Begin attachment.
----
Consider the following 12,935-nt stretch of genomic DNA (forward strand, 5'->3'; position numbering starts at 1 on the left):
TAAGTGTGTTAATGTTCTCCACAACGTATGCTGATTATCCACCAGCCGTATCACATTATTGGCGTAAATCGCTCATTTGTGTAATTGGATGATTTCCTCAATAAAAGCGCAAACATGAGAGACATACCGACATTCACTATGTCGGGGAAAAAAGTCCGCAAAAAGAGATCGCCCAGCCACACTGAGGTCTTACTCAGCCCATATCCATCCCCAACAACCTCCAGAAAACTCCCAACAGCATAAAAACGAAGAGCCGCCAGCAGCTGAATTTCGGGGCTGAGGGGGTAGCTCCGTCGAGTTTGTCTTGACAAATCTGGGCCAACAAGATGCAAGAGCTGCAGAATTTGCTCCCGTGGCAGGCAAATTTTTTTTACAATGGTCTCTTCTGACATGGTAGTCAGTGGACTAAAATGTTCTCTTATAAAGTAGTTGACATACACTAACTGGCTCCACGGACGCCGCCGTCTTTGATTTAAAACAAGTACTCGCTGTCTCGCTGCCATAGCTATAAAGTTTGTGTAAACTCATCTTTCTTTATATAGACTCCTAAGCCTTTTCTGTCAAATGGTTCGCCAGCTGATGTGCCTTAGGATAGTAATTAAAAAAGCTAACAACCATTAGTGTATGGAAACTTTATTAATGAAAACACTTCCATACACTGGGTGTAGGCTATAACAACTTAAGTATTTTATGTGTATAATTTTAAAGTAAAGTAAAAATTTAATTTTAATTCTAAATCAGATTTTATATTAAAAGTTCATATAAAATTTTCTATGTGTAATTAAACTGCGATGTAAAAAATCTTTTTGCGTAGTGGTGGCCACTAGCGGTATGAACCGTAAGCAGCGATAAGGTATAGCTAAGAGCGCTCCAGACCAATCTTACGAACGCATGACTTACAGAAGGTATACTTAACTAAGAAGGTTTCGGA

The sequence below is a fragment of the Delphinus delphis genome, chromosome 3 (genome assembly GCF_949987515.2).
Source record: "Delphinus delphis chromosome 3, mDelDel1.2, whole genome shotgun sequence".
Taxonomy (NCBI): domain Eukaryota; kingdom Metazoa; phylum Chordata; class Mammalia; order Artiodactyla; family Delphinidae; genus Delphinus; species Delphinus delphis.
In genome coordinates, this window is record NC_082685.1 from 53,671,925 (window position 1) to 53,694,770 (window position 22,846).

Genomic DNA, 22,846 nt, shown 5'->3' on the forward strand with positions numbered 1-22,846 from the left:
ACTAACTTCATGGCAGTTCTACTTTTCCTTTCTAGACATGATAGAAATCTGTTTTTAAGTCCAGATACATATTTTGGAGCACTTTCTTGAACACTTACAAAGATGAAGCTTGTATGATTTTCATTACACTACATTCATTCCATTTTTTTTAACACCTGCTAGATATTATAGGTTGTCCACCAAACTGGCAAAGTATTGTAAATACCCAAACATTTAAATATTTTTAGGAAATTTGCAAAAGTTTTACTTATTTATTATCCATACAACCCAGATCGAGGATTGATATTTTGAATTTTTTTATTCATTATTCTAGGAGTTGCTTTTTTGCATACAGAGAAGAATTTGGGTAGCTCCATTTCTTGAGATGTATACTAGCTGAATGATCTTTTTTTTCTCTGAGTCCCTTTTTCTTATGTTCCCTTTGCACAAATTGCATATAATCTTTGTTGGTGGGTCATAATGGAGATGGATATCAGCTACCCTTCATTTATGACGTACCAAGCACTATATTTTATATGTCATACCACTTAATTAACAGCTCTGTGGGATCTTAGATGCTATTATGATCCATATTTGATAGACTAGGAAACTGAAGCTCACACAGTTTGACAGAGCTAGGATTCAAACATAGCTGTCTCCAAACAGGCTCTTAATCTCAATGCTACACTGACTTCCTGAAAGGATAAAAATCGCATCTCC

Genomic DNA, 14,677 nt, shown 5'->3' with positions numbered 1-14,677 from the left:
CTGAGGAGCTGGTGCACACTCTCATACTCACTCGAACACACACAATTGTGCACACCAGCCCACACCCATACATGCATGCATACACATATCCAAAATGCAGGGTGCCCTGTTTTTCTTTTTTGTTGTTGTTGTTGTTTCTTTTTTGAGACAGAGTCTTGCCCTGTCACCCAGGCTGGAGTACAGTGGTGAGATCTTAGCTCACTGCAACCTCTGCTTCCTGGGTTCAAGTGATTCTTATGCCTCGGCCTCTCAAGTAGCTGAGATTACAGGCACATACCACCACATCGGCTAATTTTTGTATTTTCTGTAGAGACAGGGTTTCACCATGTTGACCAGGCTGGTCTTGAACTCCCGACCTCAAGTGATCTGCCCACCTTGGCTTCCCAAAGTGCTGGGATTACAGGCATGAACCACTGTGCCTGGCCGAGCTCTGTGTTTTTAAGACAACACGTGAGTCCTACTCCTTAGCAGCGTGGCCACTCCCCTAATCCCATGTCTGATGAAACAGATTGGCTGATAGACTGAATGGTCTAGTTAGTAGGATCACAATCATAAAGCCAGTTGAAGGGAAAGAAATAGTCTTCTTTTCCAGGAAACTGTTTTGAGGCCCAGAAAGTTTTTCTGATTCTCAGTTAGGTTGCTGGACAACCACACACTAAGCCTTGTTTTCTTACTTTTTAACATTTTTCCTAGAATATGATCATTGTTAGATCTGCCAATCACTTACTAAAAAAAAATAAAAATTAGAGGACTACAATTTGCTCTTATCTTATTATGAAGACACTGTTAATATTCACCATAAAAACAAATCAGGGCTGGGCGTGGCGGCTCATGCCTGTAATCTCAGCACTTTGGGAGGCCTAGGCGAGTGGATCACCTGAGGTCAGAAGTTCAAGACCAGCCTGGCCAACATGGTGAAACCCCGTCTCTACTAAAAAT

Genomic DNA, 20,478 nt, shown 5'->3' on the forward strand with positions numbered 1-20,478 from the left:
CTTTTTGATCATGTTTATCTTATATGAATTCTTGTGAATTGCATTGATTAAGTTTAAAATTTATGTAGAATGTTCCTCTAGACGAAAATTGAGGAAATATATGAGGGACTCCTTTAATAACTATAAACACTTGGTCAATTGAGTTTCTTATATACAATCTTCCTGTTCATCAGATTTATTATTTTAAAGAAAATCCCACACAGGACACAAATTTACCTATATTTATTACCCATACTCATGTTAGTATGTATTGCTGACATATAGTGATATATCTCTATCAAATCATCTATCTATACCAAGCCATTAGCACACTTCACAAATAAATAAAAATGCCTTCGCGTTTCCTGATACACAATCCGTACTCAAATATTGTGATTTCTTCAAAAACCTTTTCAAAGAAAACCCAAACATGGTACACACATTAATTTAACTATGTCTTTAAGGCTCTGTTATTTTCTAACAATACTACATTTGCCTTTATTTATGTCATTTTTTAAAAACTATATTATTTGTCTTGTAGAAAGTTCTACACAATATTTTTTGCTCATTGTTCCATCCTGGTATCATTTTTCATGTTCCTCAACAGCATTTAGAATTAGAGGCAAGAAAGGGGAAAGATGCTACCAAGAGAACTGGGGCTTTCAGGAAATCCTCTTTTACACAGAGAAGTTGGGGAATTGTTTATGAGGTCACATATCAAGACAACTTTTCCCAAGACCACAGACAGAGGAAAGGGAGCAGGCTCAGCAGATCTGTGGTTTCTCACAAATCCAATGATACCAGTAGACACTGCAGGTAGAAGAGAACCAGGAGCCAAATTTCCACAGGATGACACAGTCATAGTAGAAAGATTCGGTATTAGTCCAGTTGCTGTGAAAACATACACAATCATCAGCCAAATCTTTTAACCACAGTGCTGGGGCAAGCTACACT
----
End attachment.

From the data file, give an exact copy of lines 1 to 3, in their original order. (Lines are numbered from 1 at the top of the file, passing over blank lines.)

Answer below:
Consider the following 12,935-nt stretch of genomic DNA (forward strand, 5'->3'; position numbering starts at 1 on the left):
TAAGTGTGTTAATGTTCTCCACAACGTATGCTGATTATCCACCAGCCGTATCACATTATTGGCGTAAATCGCTCATTTGTGTAATTGGATGATTTCCTCAATAAAAGCGCAAACATGAGAGACATACCGACATTCACTATGTCGGGGAAAAAAGTCCGCAAAAAGAGATCGCCCAGCCACACTGAGGTCTTACTCAGCCCATATCCATCCCCAACAACCTCCAGAAAACTCCCAACAGCATAAAAACGAAGAGCCGCCAGCAGCTGAATTTCGGGGCTGAGGGGGTAGCTCCGTCGAGTTTGTCTTGACAAATCTGGGCCAACAAGATGCAAGAGCTGCAGAATTTGCTCCCGTGGCAGGCAAATTTTTTTTACAATGGTCTCTTCTGACATGGTAGTCAGTGGACTAAAATGTTCTCTTATAAAGTAGTTGACATACACTAACTGGCTCCACGGACGCCGCCGTCTTTGATTTAAAACAAGTACTCGCTGTCTCGCTGCCATAGCTATAAAGTTTGTGTAAACTCATCTTTCTTTATATAGACTCCTAAGCCTTTTCTGTCAAATGGTTCGCCAGCTGATGTGCCTTAGGATAGTAATTAAAAAAGCTAACAACCATTAGTGTATGGAAACTTTATTAATGAAAACACTTCCATACACTGGGTGTAGGCTATAACAACTTAAGTATTTTATGTGTATAATTTTAAAGTAAAGTAAAAATTTAATTTTAATTCTAAATCAGATTTTATATTAAAAGTTCATATAAAATTTTCTATGTGTAATTAAACTGCGATGTAAAAAATCTTTTTGCGTAGTGGTGGCCACTAGCGGTATGAACCGTAAGCAGCGATAAGGTATAGCTAAGAGCGCTCCAGACCAATCTTACGAACGCATGACTTACAGAAGGTATACTTAACTAAGAAGGTTTCGGA

The sequence below is a fragment of the Delphinus delphis genome, chromosome 3 (genome assembly GCF_949987515.2).